Joy Can Shape Our Future
It’s no secret that the idea of dedicating one’s life totally to God is deeply countercultural. It can be disheartening to see the nearly universal depiction of priests and religious on prime-time TV as people who have failed to live up to their vocations. When we see the aging face of diocesan clergy, it’s hard not to worry about the future of the Church. We rack our brains for ways we can make a difference, but all too often we come up woefully short. These words serve as a rallying cry to all who are forming the next generation of the Church: “Healthy vocations come from healthy families.”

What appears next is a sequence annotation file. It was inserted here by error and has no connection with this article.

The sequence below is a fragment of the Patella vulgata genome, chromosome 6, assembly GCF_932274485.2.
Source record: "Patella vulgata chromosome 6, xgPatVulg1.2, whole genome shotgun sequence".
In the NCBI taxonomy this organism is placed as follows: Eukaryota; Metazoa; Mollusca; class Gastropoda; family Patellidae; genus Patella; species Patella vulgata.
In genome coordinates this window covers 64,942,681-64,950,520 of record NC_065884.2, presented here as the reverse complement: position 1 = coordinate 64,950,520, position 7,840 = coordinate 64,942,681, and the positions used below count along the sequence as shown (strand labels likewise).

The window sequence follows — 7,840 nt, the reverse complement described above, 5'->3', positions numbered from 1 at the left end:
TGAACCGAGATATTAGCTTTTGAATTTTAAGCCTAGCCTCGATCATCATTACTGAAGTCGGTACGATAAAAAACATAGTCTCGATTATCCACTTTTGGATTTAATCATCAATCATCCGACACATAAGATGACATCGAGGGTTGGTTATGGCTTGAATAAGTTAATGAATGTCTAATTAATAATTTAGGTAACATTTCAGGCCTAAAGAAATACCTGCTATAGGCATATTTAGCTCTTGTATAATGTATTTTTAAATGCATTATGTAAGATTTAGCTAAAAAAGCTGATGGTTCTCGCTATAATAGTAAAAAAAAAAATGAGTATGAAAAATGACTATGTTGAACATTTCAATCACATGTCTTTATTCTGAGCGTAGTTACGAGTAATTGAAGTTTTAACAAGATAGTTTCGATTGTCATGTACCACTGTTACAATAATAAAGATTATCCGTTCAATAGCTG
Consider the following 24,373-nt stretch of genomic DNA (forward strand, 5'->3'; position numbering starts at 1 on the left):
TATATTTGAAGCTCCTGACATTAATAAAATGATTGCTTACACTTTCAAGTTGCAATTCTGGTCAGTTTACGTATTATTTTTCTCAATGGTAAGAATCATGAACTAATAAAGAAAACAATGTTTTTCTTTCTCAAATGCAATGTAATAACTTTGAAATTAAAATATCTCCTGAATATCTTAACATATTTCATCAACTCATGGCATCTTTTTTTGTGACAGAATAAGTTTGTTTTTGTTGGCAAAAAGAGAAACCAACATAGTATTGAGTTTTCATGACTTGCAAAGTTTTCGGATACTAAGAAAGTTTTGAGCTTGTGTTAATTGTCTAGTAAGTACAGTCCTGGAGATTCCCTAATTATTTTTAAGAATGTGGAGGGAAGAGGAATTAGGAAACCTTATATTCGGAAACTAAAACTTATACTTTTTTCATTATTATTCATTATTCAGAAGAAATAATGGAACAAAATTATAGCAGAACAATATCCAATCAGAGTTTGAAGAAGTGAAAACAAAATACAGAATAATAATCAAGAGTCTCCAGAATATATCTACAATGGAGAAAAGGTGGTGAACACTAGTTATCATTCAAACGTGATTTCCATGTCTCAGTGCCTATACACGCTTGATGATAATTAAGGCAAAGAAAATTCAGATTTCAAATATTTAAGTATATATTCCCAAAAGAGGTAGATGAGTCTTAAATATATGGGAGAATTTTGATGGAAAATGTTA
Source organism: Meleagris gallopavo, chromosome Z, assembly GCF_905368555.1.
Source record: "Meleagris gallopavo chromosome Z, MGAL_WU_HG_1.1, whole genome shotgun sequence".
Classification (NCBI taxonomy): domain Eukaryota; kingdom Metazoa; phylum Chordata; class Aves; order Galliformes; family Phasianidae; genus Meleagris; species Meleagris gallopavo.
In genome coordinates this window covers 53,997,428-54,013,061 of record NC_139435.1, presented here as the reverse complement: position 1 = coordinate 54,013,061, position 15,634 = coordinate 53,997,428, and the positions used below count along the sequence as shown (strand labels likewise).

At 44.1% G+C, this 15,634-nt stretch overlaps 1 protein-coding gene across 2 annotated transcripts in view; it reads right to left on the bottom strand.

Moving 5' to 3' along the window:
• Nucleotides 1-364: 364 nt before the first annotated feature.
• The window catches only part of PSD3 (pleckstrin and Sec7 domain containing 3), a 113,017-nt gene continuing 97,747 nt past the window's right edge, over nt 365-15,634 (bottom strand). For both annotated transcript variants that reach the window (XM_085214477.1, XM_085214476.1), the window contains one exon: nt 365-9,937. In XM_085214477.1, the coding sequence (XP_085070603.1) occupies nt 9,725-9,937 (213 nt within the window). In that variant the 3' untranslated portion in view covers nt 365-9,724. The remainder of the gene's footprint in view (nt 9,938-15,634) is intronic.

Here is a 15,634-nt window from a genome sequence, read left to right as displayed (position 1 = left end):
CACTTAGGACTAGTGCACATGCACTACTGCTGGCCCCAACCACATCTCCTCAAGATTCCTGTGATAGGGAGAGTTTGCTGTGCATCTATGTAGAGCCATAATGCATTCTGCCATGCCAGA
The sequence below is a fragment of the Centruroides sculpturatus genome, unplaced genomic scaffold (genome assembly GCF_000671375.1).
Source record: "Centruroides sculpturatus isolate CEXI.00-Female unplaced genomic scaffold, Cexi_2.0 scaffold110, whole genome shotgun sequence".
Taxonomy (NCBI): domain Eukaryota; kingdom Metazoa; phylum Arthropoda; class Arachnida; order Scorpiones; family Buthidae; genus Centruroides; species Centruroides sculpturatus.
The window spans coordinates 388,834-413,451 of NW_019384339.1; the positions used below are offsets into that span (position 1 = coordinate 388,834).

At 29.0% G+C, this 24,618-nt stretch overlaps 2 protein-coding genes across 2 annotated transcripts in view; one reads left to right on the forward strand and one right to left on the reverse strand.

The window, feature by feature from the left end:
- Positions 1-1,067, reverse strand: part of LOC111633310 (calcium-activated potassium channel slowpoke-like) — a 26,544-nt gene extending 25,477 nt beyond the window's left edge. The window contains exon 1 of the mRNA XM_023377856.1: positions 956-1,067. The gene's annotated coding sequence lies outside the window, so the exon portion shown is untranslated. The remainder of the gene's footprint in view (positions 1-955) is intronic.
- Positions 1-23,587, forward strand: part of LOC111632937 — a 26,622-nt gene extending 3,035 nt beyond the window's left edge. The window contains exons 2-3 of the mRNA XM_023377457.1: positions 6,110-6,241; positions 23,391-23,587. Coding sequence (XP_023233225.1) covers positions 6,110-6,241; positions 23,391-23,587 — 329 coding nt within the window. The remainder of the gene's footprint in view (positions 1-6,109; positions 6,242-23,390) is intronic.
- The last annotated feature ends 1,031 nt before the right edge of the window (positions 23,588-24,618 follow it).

It is good and necessary to pray for vocations, to support our priests and religious communities both financially and with words of affirmation. Yet the most important thing any of us can do to encourage vocations is to live our own faith to the fullest. A vocation is an incremental thing, nurtured in daily life and blossoming one petal at a time. It is rooted in cuddles and family game nights, in patience, in mutual respect, and in “I’m sorry, I really screwed that one up. Will you forgive me?” It grows when families gather to celebrate holidays and reunions, when the love of cousins, aunts, uncles, and grandparents flows from every word and every shared laugh—and sometimes, in healthy conflict resolution.